Getting Started with the Pathfinder RPG
Note: This post was written for the First Edition of the Pathfinder RPG. Much of this information is no longer current.
Pathfinder RPG Rules and the PRD
The Pathfinder Roleplaying Game is an evolution of the 3.5 rules set of the world's oldest fantasy roleplaying game. Since Paizo released the first playtest documents in March of 2008, Pathfinder RPG has matured to a complete gaming system whose core rule set has enjoyed well over a decade of active playtesting and revision. For a glossary of terms used on this page, check out the Getting Started section of the Pathfinder Reference Document (PRD).
The Pathfinder Roleplaying Game is released under the Open Game License, meaning the core rules that drive the Pathfinder RPG system are available to anyone to use for free under the terms of the OGL. The PRD contains all of the essential rules, but frequent players will want access to the complete Core Rulebook, which can be purchased directly from Paizo in PDF format for $9.99. The hardcover edition is available for $49.99 both online or through local retailers. If you're going to buy the hardcover and live here in southeast Michigan, please consider supporting our friends at Flatland Games in Wixom with your purchase.
Beyond the Core Rulebook, there are something like 13-15 additional rule books from Paizo now, and all of them are represented in the PRD. My general rule of thumb is that I'll allow anything you can find in the PRD as long as figuring out how it works doesn't slow the game down. Clear exceptions to this would be the alternate magic mechanics (Words of Power) in Ultimate Magic or non-traditional rule sets like Mythic Adventures or the Technology Guide. When Pathfinder Unchained info is added to the PRD, we can talk, but don't assume anything there, either.
I wrote this page to help get new players thinking about the game before your first session. You don't need to know or understand any of the rules at this point. You don't need to figure out anything at this point, either. We'll walk you through all of the steps the first time you play.
The idea behind this page is to get you thinking about your character before it's time to create one. Who are they? What do they do? What are they like? What's their back story? How do they get along with others?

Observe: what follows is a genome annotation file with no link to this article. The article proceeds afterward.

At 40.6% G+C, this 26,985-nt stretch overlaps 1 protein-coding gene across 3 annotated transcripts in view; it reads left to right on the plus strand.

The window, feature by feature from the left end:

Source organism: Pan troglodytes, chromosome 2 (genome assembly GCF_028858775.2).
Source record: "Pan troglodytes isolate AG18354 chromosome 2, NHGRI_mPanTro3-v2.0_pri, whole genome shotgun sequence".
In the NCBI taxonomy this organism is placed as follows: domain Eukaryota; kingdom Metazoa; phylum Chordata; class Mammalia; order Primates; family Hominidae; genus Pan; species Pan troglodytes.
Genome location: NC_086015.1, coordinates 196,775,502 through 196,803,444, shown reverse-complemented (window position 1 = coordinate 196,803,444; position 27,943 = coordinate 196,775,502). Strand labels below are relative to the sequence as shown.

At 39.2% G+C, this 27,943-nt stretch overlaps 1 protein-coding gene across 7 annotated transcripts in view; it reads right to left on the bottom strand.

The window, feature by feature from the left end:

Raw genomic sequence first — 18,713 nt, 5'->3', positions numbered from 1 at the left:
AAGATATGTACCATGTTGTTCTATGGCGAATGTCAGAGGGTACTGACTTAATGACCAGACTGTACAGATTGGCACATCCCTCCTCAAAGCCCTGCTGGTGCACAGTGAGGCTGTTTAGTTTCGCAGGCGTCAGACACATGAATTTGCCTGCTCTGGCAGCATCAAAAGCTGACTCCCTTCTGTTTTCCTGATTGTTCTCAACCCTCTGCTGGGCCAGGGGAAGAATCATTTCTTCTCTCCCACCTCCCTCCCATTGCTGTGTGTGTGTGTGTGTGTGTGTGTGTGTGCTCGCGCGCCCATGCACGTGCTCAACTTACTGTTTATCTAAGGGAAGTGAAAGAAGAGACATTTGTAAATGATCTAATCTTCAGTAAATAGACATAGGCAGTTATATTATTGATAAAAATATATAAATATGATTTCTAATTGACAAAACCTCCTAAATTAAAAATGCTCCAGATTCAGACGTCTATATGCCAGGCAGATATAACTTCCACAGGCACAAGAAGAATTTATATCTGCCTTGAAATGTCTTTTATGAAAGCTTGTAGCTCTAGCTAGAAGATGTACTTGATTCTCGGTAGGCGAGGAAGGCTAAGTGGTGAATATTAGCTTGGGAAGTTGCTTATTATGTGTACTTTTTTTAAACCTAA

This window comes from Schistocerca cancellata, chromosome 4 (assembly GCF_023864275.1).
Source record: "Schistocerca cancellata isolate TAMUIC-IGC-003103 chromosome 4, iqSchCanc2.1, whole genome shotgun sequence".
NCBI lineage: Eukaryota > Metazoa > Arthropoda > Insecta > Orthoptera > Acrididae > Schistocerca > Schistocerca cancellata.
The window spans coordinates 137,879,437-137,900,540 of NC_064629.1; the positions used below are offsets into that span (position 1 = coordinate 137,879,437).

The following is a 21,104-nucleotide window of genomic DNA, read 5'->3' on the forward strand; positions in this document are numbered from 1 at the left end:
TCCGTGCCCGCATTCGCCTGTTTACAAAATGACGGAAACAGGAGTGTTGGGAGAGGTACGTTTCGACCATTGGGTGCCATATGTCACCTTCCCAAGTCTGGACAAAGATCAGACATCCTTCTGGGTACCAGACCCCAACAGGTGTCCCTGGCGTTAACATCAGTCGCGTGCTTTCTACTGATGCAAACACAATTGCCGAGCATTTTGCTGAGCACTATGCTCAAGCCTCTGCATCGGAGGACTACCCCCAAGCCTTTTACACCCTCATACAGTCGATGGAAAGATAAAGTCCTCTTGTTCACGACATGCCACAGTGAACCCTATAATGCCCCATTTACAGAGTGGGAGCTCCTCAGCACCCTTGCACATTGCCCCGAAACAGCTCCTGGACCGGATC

I'll also introduce some general concepts to help explain how both you and your character fit into the world. "What world?" you might ask. The games I currently run take place on the planet Golarion, the base of the Pathfinder Campaign Setting, and more specifically on the continent of Avistan, north of the Inner Sea.
New players can think of tabletop roleplaying games as a variation of collaborative storytelling where some elements, like the setting and the previous actions of some non-player characters (NPCs) are already written, either by a publisher or your Game Master (GM), but the actual stories of the main characters, the player characters (PCs), are yet to be played out. What happens will depend on the characters themselves as their traits and abilities develop, on decisions made by the players and GM as situations arise, and ultimately on dice rolls which determine nearly every outcome in a game. If your character wants to try something, the GM will help you determine which rule applies, and the dice will determine the ultimate success or failure.
Go ahead and get familiar with your d20, your twenty-sided die. Almost every action in the game starts with a d20 roll. The other dice are generally used to determine the degree or success or failure of any action started with the d20 roll. So whether you're swinging your sword to strike a foe (as an attack roll), listening for the sound of footsteps (with a perception check), or dodging out of the way of an explosion (using a reflex save), the action begins by rolling your d20.
Everything your character can do, and a general indicator at how well they may do it, is on your character sheet. When you first start creating a character, you'll probably feel like you're filling out a medical insurance form or paying your taxes, but once you get going, you'll quickly learn where everything is.